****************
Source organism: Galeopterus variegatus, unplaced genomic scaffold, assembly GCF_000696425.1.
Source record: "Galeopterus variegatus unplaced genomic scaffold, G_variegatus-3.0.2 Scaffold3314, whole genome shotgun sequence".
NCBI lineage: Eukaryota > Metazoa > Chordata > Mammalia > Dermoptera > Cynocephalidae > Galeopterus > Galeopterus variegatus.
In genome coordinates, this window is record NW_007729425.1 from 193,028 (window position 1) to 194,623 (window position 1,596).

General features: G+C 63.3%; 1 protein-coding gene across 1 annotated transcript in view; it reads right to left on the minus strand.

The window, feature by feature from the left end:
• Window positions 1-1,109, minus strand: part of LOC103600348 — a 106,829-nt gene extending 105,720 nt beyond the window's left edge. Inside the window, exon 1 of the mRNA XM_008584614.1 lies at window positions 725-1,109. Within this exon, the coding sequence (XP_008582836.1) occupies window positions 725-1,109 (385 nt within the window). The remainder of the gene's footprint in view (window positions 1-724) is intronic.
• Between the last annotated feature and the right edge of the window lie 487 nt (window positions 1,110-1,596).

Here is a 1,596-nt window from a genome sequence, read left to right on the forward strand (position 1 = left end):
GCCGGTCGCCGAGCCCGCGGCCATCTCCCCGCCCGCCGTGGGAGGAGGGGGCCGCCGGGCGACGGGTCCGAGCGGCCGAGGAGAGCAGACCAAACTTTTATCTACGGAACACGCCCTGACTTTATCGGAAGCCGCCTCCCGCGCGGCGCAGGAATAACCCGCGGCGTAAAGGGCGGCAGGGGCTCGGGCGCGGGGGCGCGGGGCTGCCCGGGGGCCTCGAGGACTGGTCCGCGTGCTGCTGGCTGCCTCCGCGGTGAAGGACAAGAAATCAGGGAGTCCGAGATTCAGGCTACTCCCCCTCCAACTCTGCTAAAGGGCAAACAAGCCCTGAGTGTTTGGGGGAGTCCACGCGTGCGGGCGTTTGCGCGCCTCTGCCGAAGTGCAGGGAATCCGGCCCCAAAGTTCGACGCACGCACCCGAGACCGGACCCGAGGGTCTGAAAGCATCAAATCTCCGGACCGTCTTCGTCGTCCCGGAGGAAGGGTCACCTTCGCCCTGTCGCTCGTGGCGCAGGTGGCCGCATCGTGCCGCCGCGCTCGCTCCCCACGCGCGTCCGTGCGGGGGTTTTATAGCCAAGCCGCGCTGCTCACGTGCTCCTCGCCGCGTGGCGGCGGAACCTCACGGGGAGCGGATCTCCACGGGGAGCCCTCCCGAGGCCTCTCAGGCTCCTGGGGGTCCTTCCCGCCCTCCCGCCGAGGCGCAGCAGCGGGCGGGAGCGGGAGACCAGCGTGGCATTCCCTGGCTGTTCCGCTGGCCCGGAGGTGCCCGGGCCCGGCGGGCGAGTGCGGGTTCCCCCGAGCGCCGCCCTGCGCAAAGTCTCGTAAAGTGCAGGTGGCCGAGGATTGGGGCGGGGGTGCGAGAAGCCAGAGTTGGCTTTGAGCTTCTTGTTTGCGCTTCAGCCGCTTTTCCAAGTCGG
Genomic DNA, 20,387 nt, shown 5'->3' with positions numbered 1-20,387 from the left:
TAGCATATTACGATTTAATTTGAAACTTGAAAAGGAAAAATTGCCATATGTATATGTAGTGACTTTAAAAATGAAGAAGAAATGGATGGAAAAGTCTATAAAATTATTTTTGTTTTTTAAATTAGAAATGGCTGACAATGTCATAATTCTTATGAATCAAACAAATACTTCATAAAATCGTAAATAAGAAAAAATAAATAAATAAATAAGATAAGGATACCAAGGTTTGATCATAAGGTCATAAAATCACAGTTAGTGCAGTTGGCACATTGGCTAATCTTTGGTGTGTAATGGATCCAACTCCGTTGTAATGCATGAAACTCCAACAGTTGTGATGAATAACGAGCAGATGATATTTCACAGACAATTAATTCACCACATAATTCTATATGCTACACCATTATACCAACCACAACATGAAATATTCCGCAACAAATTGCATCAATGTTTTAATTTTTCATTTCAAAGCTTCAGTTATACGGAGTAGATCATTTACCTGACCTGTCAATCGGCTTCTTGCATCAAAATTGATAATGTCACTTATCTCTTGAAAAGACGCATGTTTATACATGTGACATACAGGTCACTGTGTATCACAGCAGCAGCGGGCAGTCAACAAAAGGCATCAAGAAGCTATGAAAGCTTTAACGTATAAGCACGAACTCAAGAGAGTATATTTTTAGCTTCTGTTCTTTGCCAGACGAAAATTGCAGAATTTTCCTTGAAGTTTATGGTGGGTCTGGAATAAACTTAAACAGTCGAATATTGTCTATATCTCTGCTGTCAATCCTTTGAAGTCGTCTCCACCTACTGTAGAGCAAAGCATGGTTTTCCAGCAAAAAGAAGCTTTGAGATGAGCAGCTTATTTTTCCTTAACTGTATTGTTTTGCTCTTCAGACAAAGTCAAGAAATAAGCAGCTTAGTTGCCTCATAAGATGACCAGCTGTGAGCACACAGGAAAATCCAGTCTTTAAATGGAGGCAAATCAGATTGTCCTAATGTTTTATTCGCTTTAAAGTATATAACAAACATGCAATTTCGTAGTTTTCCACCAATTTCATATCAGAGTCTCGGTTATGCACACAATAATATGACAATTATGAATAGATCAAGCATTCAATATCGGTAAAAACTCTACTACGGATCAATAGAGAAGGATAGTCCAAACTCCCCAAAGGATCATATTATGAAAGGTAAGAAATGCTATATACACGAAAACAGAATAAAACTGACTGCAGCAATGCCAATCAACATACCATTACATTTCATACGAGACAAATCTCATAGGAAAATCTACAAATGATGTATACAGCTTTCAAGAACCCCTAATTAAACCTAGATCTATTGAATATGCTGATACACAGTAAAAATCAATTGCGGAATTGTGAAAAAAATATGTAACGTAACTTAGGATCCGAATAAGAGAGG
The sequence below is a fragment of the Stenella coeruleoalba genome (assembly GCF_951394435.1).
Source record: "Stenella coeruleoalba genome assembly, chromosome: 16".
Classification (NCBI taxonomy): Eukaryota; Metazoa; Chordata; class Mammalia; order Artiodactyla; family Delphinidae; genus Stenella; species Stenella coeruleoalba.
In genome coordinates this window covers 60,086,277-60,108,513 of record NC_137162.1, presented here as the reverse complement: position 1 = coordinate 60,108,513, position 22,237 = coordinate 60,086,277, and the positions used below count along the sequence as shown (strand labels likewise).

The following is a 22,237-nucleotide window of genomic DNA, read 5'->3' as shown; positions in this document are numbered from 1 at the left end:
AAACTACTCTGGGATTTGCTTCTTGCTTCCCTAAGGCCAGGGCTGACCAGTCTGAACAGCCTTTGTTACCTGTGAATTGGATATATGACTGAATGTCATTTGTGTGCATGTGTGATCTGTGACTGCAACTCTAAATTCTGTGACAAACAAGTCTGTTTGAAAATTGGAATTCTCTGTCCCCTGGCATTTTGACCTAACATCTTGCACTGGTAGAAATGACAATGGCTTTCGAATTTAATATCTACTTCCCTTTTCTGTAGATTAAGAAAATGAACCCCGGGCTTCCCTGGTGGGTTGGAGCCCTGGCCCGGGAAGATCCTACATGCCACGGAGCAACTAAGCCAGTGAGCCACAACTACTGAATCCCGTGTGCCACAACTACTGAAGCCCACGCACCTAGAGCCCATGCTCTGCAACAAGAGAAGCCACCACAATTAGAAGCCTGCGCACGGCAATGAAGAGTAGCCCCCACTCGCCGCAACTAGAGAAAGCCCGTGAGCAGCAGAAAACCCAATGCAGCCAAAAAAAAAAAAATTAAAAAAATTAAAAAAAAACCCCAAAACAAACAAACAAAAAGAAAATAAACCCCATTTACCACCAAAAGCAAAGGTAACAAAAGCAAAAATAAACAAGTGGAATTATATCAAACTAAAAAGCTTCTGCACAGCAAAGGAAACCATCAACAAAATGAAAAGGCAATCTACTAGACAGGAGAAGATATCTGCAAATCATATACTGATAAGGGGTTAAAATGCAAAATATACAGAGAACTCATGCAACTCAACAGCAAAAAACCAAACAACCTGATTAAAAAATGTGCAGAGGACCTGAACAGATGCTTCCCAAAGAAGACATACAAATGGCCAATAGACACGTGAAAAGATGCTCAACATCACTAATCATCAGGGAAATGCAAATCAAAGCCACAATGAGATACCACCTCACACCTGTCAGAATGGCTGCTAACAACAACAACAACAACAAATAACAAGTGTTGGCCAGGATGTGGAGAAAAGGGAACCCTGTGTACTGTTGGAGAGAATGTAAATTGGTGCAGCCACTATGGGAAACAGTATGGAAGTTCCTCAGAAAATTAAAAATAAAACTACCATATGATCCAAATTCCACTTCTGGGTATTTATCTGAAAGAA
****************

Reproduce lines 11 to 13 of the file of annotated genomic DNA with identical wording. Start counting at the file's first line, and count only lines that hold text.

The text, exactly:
Genomic DNA, 20,387 nt, shown 5'->3' with positions numbered 1-20,387 from the left:
TAGCATATTACGATTTAATTTGAAACTTGAAAAGGAAAAATTGCCATATGTATATGTAGTGACTTTAAAAATGAAGAAGAAATGGATGGAAAAGTCTATAAAATTATTTTTGTTTTTTAAATTAGAAATGGCTGACAATGTCATAATTCTTATGAATCAAACAAATACTTCATAAAATCGTAAATAAGAAAAAATAAATAAATAAATAAGATAAGGATACCAAGGTTTGATCATAAGGTCATAAAATCACAGTTAGTGCAGTTGGCACATTGGCTAATCTTTGGTGTGTAATGGATCCAACTCCGTTGTAATGCATGAAACTCCAACAGTTGTGATGAATAACGAGCAGATGATATTTCACAGACAATTAATTCACCACATAATTCTATATGCTACACCATTATACCAACCACAACATGAAATATTCCGCAACAAATTGCATCAATGTTTTAATTTTTCATTTCAAAGCTTCAGTTATACGGAGTAGATCATTTACCTGACCTGTCAATCGGCTTCTTGCATCAAAATTGATAATGTCACTTATCTCTTGAAAAGACGCATGTTTATACATGTGACATACAGGTCACTGTGTATCACAGCAGCAGCGGGCAGTCAACAAAAGGCATCAAGAAGCTATGAAAGCTTTAACGTATAAGCACGAACTCAAGAGAGTATATTTTTAGCTTCTGTTCTTTGCCAGACGAAAATTGCAGAATTTTCCTTGAAGTTTATGGTGGGTCTGGAATAAACTTAAACAGTCGAATATTGTCTATATCTCTGCTGTCAATCCTTTGAAGTCGTCTCCACCTACTGTAGAGCAAAGCATGGTTTTCCAGCAAAAAGAAGCTTTGAGATGAGCAGCTTATTTTTCCTTAACTGTATTGTTTTGCTCTTCAGACAAAGTCAAGAAATAAGCAGCTTAGTTGCCTCATAAGATGACCAGCTGTGAGCACACAGGAAAATCCAGTCTTTAAATGGAGGCAAATCAGATTGTCCTAATGTTTTATTCGCTTTAAAGTATATAACAAACATGCAATTTCGTAGTTTTCCACCAATTTCATATCAGAGTCTCGGTTATGCACACAATAATATGACAATTATGAATAGATCAAGCATTCAATATCGGTAAAAACTCTACTACGGATCAATAGAGAAGGATAGTCCAAACTCCCCAAAGGATCATATTATGAAAGGTAAGAAATGCTATATACACGAAAACAGAATAAAACTGACTGCAGCAATGCCAATCAACATACCATTACATTTCATACGAGACAAATCTCATAGGAAAATCTACAAATGATGTATACAGCTTTCAAGAACCCCTAATTAAACCTAGATCTATTGAATATGCTGATACACAGTAAAAATCAATTGCGGAATTGTGAAAAAAATATGTAACGTAACTTAGGATCCGAATAAGAGAGG
The sequence below is a fragment of the Stenella coeruleoalba genome (assembly GCF_951394435.1).